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Antitrust: Intel vs. Advanced Micro Devices

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San Jose, CAA computer chip giant that enjoys 80 percent of the global market is allegedly making life impossible for a competitor attempting to survive with 20 percent. Worse, is the accusation that Intel Corp. has violated antitrust laws in securing that dominant position.

Earlier this month Intel was fined $25.4 million dollars by South Korea's antitrust regulator for various irregularities pertaining to that country.

As for the United States, the Federal Trade Commission (FTC) has escalated a two-year informal probe to a formal investigation by the issuance of subpoenas against Intel Corp and its rival Advanced Micro Devices Inc (AMD), which accuses Intel of stifling its growth through the use of unfair tactics.

Specifically, it is AMD's belief that Intel has maintained its position in the global microprocessor marketplace by offering certain incentives that constitute a breach of anti-trust laws, and by threatening computer manufacturers with higher prices if they don't stick with Intel products. With already 80 percent of the global microprocessor market, Intel is not only a tough act to follow for a much smaller competitor, it's also easy for a client to give in when such a formidable enterprise starts in with the alleged arm-twisting.

In 2003 AMD is said to have taken a large bite out of Intel's share of the lucrative server market. However, Intel's allegedly illegal tactics, combined with production delays in the manufacture of new computer chips, have cancelled out a lot of the momentum AMD had gained over Intel in that sector.

While AMD is undoubtedly pleased that the FTC investigation into alleged antitrust violations on the part of Intel is moving forward, it must wait until at least 2010 before a trial to hear arguments stemming from a lawsuit AMD has launched against Intel, will commence.

Both companies have been issued formal subpoenas, which is a sign that the litigation is moving forward. "Intel must now answer to the Federal Trade Commission, which is the appropriate way to determine the impact of Intel practices on U.S. consumers and technology businesses," said Tom McCoy, AMD's executive vice president and chief administrative officer.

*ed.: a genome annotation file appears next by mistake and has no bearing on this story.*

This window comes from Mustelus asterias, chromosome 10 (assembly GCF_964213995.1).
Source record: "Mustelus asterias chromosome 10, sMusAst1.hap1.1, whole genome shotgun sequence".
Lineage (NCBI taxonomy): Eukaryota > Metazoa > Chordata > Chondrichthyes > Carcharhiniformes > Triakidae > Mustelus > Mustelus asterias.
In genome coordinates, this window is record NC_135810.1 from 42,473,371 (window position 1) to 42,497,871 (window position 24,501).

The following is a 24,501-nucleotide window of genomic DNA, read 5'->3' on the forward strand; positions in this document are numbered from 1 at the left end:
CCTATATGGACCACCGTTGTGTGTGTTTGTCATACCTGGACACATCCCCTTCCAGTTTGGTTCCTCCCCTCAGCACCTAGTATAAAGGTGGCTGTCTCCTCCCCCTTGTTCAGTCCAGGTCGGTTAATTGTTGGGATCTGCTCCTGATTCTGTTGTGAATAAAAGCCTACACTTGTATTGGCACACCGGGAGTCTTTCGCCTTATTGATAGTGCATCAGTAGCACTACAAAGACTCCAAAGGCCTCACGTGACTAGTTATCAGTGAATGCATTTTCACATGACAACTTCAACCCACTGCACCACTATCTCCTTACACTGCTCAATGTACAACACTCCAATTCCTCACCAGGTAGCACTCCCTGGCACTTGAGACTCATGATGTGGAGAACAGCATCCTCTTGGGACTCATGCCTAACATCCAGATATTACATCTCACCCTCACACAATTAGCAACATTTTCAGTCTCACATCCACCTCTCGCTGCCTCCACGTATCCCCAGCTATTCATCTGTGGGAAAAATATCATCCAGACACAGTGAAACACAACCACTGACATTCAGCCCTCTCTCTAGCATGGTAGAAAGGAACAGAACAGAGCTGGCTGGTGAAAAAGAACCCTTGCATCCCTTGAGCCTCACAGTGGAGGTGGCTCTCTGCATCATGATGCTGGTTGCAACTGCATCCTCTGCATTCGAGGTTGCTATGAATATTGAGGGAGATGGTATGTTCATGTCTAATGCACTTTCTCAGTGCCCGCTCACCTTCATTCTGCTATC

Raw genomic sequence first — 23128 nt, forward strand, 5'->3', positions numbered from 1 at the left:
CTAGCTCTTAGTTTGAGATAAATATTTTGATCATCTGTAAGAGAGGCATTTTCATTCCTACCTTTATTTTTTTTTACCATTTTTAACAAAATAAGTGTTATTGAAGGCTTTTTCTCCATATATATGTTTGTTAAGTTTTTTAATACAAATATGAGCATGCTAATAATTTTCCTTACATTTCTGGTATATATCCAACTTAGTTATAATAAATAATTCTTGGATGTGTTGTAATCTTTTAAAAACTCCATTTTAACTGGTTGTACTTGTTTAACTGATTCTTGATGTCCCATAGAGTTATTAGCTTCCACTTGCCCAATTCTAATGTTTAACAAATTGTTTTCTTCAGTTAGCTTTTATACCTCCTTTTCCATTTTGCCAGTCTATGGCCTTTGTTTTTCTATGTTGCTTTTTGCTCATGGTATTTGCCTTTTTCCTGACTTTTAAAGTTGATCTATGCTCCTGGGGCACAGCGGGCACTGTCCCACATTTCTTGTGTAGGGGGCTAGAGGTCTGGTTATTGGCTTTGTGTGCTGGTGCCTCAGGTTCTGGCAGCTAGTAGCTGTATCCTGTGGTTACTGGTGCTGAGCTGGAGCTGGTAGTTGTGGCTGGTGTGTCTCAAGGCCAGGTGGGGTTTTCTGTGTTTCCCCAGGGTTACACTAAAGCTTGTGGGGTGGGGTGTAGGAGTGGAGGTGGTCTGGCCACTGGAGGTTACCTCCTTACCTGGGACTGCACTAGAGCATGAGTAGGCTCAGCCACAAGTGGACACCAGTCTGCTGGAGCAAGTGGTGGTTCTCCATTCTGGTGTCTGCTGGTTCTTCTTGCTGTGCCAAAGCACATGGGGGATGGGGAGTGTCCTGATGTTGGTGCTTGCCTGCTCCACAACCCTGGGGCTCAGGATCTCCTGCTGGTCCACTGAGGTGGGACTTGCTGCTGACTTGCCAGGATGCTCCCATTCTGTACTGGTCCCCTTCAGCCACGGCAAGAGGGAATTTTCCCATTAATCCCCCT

Bruce Sewell, serving as Intel's general counsel, indicated various documents that might have shed a more definitive light on the issue were not being voluntarily released due to a protective order issued with reference to the pending trial. The voluntarily releasing of documents with such an order in place would have been strictly forbidden.

However, now that Intel has been formally subpoenaed, the FTC can now secure documents showing Intel's communications with customers involved in the disputed transactions, he says.

Intel maintains that it has been operating within the letter of the law, and says it is co-operating fully with the FTC. The company also suggests that a tantrum on the part of a smaller competitor is emblematic of just how fiercely competitive the industry is.

Still, the FTC investigation is but one of several probes that have been launched globally against Intel, including scrutiny in the US and by various members of the European Union. Among them, South Korea—which has already investigated and fined Intel $25.4 million.

AMD might be hoping there is more where that came from. However it might have to wait until 2010 to find out if the allegation of antitrust activity is proven in the courts of law.



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